As you may have guessed, given my near-obsessive, compulsive need to cover anything and everything related to director Christopher Nolan, I consider myself to be a bit of a Nolan fanboy. I’m a fan of Nolan’s earlier work as well as his later work (jury’s still out on “Tenet,” though), yet most online film rank videos seem to place the same three films on top of the pedestal: “The Dark Knight,” “Inception” and “Interstellar.”
For this rendition of Film Fight, I wanted to focus on the two films that always seem to be paired up against each another, those being “Inception” and “Interstellar.” Though both films are visually astonishing in their own right, and their respective film scores definitely showcase some of Hans Zimmer’s best work, these two films are often butting heads for the title of “best of the two.”
Personally, I think both films are equally impressive in their own right. Both have jaw-dropping set pieces, compelling characters and a story that’s easy to lose yourself in, and they’re both pristine examples of escapist cinema at their finest.
While people praise “Interstellar’s” score and visual/practical effects, its slow pacing is often at the crux of the film’s criticism, a problem attributed to its difficult-to-like characters and their subsequent lack of chemistry.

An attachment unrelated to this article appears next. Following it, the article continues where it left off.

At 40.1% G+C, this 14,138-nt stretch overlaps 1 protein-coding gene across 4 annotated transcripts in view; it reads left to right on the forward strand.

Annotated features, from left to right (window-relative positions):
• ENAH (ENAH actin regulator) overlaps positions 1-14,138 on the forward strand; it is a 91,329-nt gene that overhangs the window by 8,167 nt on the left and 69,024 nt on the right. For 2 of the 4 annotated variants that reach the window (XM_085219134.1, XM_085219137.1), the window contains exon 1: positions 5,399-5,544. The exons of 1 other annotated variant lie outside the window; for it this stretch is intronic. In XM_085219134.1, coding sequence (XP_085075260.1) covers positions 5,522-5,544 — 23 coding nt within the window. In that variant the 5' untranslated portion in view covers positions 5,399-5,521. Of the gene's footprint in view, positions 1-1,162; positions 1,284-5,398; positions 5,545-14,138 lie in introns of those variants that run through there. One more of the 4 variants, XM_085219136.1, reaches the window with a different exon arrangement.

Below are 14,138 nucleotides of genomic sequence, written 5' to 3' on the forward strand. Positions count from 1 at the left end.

In contrast, “Inception” is often attributed with being the “perfect” film, with excellent pacing, likable characters whose motives one can actually get behind, and a story that keeps you engaged with its ever-increasing tension as a result of the plot’s need to take characters deeper and deeper into Fischer’s subconscious by going into dreams within dreams.
Now, I’m not here to tell you which film does what it does best, as that’s your job, but I will say that I love both films equally, albeit for completely different reasons.
It’s my opinion that “Inception” is an entertaining, near-perfect film, thus making it one that’s easy to rewatch and become continually engrossed in. Nevertheless, “Interstellar’s” heartfelt message about how human love (specifically the love between a father and daughter) can transcend space and time and that it, and only it, is the sole mechanism which the film attributes to humanity’s salvation makes “Interstellar” a film that must be watched.
All in all, if I had the ability to rewatch any film indefinitely, I’d pick “Inception.” If I had to pick one last movie to watch (after which I could never see another film again), I’d pick “Interstellar.”
What do you guys think? Which of the two is your favorite Nolan film? Hit up our Twitter poll above to vote.